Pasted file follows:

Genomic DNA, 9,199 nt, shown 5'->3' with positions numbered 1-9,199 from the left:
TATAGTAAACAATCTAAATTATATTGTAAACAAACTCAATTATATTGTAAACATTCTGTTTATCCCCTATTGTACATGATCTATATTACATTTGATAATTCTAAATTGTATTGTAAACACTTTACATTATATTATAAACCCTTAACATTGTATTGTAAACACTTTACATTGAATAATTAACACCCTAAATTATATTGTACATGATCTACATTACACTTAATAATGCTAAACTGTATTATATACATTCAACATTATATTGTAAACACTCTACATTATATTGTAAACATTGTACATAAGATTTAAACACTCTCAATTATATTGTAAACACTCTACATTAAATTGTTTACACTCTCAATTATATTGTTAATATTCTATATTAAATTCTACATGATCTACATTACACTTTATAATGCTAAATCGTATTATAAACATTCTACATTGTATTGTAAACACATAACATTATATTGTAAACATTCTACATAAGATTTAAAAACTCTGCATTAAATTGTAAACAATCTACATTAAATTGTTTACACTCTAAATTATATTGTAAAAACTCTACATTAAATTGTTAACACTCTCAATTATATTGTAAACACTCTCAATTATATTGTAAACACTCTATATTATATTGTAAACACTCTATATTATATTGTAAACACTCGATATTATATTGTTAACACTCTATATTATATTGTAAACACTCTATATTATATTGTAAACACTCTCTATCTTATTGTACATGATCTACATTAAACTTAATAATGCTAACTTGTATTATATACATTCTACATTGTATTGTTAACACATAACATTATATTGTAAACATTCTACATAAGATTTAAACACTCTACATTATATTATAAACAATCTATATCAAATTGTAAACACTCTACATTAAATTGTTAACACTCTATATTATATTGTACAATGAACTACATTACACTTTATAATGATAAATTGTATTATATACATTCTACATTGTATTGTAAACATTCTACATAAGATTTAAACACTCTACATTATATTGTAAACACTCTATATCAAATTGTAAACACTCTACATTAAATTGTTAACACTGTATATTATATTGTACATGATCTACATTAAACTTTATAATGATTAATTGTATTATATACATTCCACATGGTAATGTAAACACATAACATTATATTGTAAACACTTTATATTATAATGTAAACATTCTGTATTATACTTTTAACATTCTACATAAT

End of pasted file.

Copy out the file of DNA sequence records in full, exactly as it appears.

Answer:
Genomic DNA, 9,199 nt, shown 5'->3' with positions numbered 1-9,199 from the left:
TATAGTAAACAATCTAAATTATATTGTAAACAAACTCAATTATATTGTAAACATTCTGTTTATCCCCTATTGTACATGATCTATATTACATTTGATAATTCTAAATTGTATTGTAAACACTTTACATTATATTATAAACCCTTAACATTGTATTGTAAACACTTTACATTGAATAATTAACACCCTAAATTATATTGTACATGATCTACATTACACTTAATAATGCTAAACTGTATTATATACATTCAACATTATATTGTAAACACTCTACATTATATTGTAAACATTGTACATAAGATTTAAACACTCTCAATTATATTGTAAACACTCTACATTAAATTGTTTACACTCTCAATTATATTGTTAATATTCTATATTAAATTCTACATGATCTACATTACACTTTATAATGCTAAATCGTATTATAAACATTCTACATTGTATTGTAAACACATAACATTATATTGTAAACATTCTACATAAGATTTAAAAACTCTGCATTAAATTGTAAACAATCTACATTAAATTGTTTACACTCTAAATTATATTGTAAAAACTCTACATTAAATTGTTAACACTCTCAATTATATTGTAAACACTCTCAATTATATTGTAAACACTCTATATTATATTGTAAACACTCTATATTATATTGTAAACACTCGATATTATATTGTTAACACTCTATATTATATTGTAAACACTCTATATTATATTGTAAACACTCTCTATCTTATTGTACATGATCTACATTAAACTTAATAATGCTAACTTGTATTATATACATTCTACATTGTATTGTTAACACATAACATTATATTGTAAACATTCTACATAAGATTTAAACACTCTACATTATATTATAAACAATCTATATCAAATTGTAAACACTCTACATTAAATTGTTAACACTCTATATTATATTGTACAATGAACTACATTACACTTTATAATGATAAATTGTATTATATACATTCTACATTGTATTGTAAACATTCTACATAAGATTTAAACACTCTACATTATATTGTAAACACTCTATATCAAATTGTAAACACTCTACATTAAATTGTTAACACTGTATATTATATTGTACATGATCTACATTAAACTTTATAATGATTAATTGTATTATATACATTCCACATGGTAATGTAAACACATAACATTATATTGTAAACACTTTATATTATAATGTAAACATTCTGTATTATACTTTTAACATTCTACATAAT